What amazing stories do their memoirs tell about suffering, survival, or success?
As related in these personal memoirs, the facts regarding the impact of such upheavals on individual lives are often stranger than fiction. While perpetrators of crimes rarely admit their misdeeds, the many bystanders recount their struggle to cope with multiple dangers by compliance or evasion, seeking to get through them as best as they could. Endlessly repeated at bars and kaffeeklatches, their life-stories focus on avoiding death at the front, not dying in bombing raids, fleeing from the Red Army, making it through post-war hunger and cold, while dealing with a succession of shifting ideological demands. The narratives of political or racial victims such as Communists or Jews instead focus on their suffering and miraculous survival, unlike many comrades or family members killed in mass murder. Only after the war are Western narratives able to celebrate successful rebuilding and prosperity. These are astounding accounts show how normal individuals were trying to live in highly abnormal times. Offering a chorus of diverse voices, the present book is an effort to present their stories to a wider public.

Why did young people born in the 1920s get drawn into the Nazi dictatorship?
The children of the Weimar Republic proved especially vulnerable to Nazi appeals because Hitler’s propaganda promised to lead the young to a better future. The inability of their parents to deal with the effects of the Great Depression had discredited adult leadership. While schools indoctrinated adolescents in racist nationalism, the peer group in the Hitler Youth pressured insecure youths to join the exciting activities like hiking, camping, and paramilitary training. Too inexperienced to develop a political judgement of their own, most young people fell under the spell of the Führer and a movement that vowed to create a true “people’s community” without class distinctions and to make Germany great again by overturning the “shameful peace treaty” of Versailles. Only children from religious families, Communist parents, or Jewish backgrounds were excluded. The overwhelming majority of the young Aryans could feel emboldened by being treated like the avant-garde of a better future. Most did not understand that they would have to pay for this allegiance with their own lives.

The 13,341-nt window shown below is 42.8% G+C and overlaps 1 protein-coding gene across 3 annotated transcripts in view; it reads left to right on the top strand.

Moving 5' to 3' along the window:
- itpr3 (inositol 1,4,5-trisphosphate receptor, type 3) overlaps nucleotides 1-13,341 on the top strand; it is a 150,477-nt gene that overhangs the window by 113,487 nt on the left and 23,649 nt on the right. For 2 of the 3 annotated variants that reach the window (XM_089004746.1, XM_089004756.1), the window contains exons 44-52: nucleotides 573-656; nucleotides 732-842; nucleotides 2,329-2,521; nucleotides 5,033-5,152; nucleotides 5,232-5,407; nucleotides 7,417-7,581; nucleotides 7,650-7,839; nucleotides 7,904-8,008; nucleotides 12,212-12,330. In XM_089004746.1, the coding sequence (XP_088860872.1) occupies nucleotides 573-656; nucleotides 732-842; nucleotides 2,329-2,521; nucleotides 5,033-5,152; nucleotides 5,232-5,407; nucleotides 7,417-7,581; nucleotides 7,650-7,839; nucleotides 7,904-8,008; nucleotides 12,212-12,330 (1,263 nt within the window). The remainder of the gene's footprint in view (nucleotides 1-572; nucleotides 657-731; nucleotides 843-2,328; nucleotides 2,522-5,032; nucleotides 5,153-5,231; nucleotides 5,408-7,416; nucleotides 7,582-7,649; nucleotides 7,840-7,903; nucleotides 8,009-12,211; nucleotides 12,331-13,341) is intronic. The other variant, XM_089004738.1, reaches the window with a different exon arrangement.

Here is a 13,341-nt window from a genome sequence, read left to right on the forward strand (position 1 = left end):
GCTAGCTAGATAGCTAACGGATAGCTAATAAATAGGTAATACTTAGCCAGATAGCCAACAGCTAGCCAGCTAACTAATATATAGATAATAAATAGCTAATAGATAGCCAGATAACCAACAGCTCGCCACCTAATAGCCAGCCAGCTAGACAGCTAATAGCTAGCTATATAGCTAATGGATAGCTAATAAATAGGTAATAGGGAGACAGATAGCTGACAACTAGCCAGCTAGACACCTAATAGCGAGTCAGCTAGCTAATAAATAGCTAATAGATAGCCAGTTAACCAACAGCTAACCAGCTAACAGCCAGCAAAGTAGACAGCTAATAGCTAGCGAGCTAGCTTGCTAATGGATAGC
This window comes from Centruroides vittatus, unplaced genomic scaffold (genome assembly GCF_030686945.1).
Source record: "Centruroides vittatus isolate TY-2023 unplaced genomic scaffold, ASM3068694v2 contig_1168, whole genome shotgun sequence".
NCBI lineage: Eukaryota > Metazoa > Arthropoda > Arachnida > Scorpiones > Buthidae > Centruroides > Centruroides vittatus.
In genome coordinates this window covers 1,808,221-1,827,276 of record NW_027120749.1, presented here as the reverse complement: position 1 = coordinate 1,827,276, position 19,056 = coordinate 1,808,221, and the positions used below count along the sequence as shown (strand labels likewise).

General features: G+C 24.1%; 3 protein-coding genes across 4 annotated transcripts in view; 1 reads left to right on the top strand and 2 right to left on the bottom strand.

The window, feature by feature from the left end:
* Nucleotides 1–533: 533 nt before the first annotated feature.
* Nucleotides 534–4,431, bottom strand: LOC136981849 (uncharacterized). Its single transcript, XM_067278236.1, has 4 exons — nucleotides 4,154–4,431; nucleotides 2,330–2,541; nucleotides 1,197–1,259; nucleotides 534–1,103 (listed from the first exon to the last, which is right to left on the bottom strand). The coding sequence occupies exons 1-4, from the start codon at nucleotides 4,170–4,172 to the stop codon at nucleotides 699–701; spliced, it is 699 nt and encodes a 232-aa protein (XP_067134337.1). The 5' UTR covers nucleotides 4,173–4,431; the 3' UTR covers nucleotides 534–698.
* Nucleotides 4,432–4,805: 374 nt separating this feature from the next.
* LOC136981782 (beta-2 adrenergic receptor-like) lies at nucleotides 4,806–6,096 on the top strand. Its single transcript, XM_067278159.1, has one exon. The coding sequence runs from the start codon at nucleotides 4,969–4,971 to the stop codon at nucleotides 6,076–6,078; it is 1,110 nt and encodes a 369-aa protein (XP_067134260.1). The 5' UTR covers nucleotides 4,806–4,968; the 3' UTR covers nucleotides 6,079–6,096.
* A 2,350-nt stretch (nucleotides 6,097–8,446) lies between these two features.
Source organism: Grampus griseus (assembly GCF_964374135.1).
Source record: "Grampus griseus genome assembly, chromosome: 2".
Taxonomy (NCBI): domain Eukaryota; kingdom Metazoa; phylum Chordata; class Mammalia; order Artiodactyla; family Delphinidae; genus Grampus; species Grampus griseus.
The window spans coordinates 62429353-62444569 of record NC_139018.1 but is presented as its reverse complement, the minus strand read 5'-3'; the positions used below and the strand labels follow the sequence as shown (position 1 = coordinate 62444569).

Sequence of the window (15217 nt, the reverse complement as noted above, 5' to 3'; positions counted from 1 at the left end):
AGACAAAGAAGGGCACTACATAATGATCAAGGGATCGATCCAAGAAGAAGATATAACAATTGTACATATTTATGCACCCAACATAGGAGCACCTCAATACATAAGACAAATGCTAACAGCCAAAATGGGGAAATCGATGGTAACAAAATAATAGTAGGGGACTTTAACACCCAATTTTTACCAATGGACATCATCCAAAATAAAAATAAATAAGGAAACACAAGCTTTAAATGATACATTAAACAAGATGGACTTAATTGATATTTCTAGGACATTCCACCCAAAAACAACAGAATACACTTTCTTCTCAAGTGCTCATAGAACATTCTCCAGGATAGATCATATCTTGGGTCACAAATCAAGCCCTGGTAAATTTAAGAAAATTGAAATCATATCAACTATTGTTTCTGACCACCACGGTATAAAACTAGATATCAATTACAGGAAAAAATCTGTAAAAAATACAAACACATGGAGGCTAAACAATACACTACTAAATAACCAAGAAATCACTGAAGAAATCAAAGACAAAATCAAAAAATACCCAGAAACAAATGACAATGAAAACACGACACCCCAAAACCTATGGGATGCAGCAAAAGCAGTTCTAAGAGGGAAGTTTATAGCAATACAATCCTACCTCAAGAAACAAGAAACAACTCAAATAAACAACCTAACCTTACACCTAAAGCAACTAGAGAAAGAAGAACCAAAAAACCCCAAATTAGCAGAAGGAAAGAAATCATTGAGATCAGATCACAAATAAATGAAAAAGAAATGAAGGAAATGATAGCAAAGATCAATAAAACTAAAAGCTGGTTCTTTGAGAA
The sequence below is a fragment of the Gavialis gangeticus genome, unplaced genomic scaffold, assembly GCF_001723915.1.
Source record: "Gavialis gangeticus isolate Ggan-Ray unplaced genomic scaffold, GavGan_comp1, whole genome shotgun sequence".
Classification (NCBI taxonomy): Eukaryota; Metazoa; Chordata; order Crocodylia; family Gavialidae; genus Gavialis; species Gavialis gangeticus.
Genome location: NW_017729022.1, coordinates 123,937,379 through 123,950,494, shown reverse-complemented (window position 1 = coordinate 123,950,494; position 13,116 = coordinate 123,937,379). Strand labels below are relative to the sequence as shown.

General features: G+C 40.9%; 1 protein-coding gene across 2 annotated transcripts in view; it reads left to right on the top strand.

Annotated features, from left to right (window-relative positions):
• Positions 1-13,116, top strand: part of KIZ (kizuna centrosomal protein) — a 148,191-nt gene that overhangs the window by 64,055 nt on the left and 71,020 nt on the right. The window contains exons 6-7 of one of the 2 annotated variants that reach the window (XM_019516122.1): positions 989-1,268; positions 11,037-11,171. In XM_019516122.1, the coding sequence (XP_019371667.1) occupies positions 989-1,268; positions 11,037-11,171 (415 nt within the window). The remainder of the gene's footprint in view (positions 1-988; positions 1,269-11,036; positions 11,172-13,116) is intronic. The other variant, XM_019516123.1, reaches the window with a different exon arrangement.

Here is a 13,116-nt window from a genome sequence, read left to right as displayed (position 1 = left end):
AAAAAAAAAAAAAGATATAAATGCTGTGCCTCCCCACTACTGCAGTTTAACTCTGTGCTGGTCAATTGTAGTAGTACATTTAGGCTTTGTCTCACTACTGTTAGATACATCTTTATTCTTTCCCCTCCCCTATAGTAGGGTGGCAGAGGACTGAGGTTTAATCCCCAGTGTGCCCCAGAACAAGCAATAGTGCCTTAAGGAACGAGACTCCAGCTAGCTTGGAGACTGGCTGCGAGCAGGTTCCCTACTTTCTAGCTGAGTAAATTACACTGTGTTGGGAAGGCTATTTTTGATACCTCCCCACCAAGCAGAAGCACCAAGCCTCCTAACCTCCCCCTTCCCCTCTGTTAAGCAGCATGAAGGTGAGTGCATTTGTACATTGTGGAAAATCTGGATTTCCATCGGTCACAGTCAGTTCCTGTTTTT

How did World War II, the Holocaust, and the Cold War break their lives apart?
Instead of ushering in a brighter future with Germans ruling the continent, the Nazi dictatorship unleashed repression, war, and genocide. Already before 1939 the political and racial victims of the Third Reich experienced persecution, incarceration, and expulsion, if fortunate to get away. During the war many Nazi enthusiasts among the young men were killed in action in the Wehrmacht’s war of annihilation during its spectacular victories and inexorable defeats. Young women at the home front had to work in war-production factories, huddle in air raid shelters, and try to flee from the advancing Red Army in order to avoid repeated rape. While political victims suffered in penitentiaries, those Jewish Germans who had not managed to escape in time struggled to survive in the underground, during selection in concentration camps, and in death-marches at the end. Even after the fighting ended, many died of starvation, cold, and disease. Without regard to political commitment or racial belonging, this vortex of death and destruction broke millions of lives apart, leaving even survivors in a sea of suffering.